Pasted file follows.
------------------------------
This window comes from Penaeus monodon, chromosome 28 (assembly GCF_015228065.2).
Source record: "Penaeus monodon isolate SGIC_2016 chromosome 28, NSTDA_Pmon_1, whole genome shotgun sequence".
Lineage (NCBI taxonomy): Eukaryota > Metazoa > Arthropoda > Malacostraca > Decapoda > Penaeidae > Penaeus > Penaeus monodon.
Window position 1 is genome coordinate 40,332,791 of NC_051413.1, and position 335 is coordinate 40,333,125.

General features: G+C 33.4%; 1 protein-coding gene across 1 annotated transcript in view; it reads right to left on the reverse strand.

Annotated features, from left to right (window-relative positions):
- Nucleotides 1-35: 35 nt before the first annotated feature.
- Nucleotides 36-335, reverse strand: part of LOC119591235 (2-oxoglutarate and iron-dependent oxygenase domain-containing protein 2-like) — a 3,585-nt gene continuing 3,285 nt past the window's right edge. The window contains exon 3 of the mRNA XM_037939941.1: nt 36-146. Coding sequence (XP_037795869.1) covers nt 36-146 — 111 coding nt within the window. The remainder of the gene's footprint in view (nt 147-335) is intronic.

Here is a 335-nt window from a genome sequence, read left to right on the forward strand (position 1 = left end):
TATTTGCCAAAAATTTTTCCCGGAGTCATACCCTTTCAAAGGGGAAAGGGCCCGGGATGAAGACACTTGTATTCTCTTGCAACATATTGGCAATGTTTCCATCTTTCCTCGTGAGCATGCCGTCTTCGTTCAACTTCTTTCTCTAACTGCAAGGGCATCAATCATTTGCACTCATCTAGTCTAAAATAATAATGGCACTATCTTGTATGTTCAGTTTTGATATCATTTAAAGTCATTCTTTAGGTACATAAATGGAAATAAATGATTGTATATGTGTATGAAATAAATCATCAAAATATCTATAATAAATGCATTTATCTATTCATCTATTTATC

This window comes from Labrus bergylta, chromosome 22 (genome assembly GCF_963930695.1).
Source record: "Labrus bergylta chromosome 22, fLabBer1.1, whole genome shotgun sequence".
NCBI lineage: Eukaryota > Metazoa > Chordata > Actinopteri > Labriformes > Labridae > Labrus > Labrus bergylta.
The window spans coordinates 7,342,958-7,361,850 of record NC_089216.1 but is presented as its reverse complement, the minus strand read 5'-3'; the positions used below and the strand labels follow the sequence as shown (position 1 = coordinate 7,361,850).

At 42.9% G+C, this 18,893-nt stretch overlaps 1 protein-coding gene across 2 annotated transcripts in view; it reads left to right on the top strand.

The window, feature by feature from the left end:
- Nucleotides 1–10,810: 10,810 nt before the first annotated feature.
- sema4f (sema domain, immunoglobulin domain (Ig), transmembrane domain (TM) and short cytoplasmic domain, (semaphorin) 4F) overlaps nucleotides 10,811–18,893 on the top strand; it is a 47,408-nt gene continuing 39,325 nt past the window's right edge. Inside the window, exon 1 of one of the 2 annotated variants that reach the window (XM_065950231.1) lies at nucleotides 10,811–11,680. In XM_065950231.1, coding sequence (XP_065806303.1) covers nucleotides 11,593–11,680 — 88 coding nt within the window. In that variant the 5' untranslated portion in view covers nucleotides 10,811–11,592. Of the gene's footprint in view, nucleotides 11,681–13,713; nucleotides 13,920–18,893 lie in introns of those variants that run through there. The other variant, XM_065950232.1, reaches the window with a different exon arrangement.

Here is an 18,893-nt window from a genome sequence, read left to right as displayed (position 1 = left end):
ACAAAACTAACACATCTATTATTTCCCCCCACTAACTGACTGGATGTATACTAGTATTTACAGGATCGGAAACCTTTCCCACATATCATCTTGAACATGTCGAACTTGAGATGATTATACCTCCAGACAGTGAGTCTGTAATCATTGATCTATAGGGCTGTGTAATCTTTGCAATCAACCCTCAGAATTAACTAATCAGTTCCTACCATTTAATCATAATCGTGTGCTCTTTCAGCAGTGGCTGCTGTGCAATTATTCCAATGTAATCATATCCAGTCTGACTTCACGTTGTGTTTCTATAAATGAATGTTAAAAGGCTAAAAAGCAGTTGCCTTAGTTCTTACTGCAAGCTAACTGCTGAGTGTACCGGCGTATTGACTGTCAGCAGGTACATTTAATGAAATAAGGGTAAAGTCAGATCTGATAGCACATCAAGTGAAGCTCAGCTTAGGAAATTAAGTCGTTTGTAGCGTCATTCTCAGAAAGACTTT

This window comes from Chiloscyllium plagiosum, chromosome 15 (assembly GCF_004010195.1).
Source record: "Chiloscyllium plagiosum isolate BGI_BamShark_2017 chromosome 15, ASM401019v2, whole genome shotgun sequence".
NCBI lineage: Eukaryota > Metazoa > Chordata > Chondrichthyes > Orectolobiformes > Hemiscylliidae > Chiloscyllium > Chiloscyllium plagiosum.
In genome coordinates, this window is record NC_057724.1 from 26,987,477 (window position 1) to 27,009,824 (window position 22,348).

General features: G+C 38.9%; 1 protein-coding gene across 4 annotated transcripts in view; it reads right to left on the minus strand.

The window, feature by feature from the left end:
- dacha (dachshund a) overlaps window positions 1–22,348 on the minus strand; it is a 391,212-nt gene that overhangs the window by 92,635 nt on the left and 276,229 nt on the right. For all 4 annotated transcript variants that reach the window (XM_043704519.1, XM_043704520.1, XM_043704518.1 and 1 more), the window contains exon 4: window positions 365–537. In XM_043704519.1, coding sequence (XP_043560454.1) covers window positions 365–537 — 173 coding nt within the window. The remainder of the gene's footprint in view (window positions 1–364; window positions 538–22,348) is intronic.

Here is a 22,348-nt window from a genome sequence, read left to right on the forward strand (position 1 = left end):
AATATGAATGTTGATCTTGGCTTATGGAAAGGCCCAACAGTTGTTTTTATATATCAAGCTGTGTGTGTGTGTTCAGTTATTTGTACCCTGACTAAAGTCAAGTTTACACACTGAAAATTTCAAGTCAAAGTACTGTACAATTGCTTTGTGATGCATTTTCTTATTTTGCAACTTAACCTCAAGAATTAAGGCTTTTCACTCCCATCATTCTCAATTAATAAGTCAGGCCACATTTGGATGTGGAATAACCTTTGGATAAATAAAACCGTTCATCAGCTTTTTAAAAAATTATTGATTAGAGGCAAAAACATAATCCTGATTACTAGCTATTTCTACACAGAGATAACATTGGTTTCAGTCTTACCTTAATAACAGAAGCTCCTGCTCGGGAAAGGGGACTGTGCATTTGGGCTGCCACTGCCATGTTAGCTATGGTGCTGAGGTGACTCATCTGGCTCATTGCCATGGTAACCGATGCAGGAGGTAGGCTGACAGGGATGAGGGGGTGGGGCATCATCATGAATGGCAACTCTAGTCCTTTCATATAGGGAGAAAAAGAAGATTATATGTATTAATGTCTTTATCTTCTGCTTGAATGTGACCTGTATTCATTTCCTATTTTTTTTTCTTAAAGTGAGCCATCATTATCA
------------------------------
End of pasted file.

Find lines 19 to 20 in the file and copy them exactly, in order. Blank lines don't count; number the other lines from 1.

Here is an 18,893-nt window from a genome sequence, read left to right as displayed (position 1 = left end):
ACAAAACTAACACATCTATTATTTCCCCCCACTAACTGACTGGATGTATACTAGTATTTACAGGATCGGAAACCTTTCCCACATATCATCTTGAACATGTCGAACTTGAGATGATTATACCTCCAGACAGTGAGTCTGTAATCATTGATCTATAGGGCTGTGTAATCTTTGCAATCAACCCTCAGAATTAACTAATCAGTTCCTACCATTTAATCATAATCGTGTGCTCTTTCAGCAGTGGCTGCTGTGCAATTATTCCAATGTAATCATATCCAGTCTGACTTCACGTTGTGTTTCTATAAATGAATGTTAAAAGGCTAAAAAGCAGTTGCCTTAGTTCTTACTGCAAGCTAACTGCTGAGTGTACCGGCGTATTGACTGTCAGCAGGTACATTTAATGAAATAAGGGTAAAGTCAGATCTGATAGCACATCAAGTGAAGCTCAGCTTAGGAAATTAAGTCGTTTGTAGCGTCATTCTCAGAAAGACTTT